To the Editor:
My colleague Gail Gerhart criticizes Edgar O'Ballance's book The Congo-Zaire Experience for its "odd omission of the long-confirmed responsibility of the CIA for the 1961 murder of Patrice Lumumba" ("Recent Books," September/October 2000). Whatever this allegation is, it is not "long-confirmed."
The Church Committee concluded 25 years ago that "in the fall of 1960, two CIA officials were asked by superiors to assassinate Lumumba. Poisons were sent to the Congo and some exploratory steps were taken toward gaining access to Lumumba." But the assassination was not attempted. The Church Committee goes on: "Subsequently, in early 1961, Lumumba was killed by Congolese rivals. It does not appear from the evidence that the United States was in any way involved in the killing." No new evidence has been published in the last quarter-century to contradict this finding.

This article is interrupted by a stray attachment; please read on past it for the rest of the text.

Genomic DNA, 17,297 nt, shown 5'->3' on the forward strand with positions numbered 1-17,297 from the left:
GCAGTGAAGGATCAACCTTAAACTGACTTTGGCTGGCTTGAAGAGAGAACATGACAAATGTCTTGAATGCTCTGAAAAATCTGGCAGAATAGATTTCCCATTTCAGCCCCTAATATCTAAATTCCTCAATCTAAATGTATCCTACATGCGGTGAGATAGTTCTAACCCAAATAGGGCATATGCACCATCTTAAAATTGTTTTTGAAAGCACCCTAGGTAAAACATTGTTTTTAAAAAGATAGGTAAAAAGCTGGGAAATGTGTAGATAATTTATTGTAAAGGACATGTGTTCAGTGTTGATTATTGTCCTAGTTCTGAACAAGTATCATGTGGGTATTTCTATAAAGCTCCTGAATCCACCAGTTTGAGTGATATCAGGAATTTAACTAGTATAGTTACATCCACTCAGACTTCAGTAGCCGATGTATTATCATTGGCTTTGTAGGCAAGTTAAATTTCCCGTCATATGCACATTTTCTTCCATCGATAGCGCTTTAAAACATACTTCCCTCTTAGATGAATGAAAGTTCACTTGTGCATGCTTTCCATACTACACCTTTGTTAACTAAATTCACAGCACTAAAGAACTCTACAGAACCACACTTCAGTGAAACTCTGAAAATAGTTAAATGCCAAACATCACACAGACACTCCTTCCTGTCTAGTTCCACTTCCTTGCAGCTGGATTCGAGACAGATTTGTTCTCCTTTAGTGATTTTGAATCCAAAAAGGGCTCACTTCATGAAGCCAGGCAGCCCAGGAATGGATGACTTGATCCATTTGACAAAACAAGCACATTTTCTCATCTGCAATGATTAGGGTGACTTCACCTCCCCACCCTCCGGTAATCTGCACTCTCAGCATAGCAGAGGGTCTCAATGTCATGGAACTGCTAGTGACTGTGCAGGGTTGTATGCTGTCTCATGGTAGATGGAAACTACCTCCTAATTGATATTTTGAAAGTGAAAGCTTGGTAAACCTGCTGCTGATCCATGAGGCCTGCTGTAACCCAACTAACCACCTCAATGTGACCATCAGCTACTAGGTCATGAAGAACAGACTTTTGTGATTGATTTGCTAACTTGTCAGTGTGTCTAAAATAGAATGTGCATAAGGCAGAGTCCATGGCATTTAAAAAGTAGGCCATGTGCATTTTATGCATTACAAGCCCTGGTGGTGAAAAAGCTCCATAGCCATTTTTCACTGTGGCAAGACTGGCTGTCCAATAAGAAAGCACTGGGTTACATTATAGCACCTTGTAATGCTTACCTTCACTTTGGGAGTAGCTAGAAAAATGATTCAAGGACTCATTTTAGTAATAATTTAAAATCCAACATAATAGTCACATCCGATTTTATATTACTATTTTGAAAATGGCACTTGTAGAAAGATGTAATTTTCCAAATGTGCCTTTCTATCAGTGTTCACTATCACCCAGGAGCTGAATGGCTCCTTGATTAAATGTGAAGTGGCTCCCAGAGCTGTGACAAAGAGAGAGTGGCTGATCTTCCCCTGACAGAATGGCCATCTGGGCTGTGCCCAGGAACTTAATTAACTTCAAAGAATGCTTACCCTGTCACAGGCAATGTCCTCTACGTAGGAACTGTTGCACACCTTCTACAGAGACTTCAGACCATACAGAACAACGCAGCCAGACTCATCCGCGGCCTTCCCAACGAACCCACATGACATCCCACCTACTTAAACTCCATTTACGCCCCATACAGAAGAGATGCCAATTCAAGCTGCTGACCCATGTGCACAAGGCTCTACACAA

Lumumba was the Congo's first prime minister. He was struggling with his tribal allies against the president, Joseph Kasavubu. He was also, with Soviet political support, opposing the U.N. force that had been dispatched to help stabilize this failing state. Lumumba was arrested by government forces in December 1960. Against a backdrop of controversy over this arrest, and fearing they could not keep him in custody for long with their fractious military, government leaders instead delivered Lumumba into the hands of Katanga, a rebel government in southern Congo. The Katangan leaders killed Lumumba and two of his aides.
To be fair to Gerhart, the story has its nuances. Though not involved in the scheme, the CIA station chief had learned a few days earlier of a Congolese government plan to send Lumumba to another of his many enemies (not the Katangans). The station chief and his superiors in Washington did nothing with the information. They perceived no obligation to help Lumumba and had little capacity to interfere.
Professor of History and Director of the Miller Center of Public Affairs, University of Virginia, and reviewer of books on the United States for Foreign Affairs.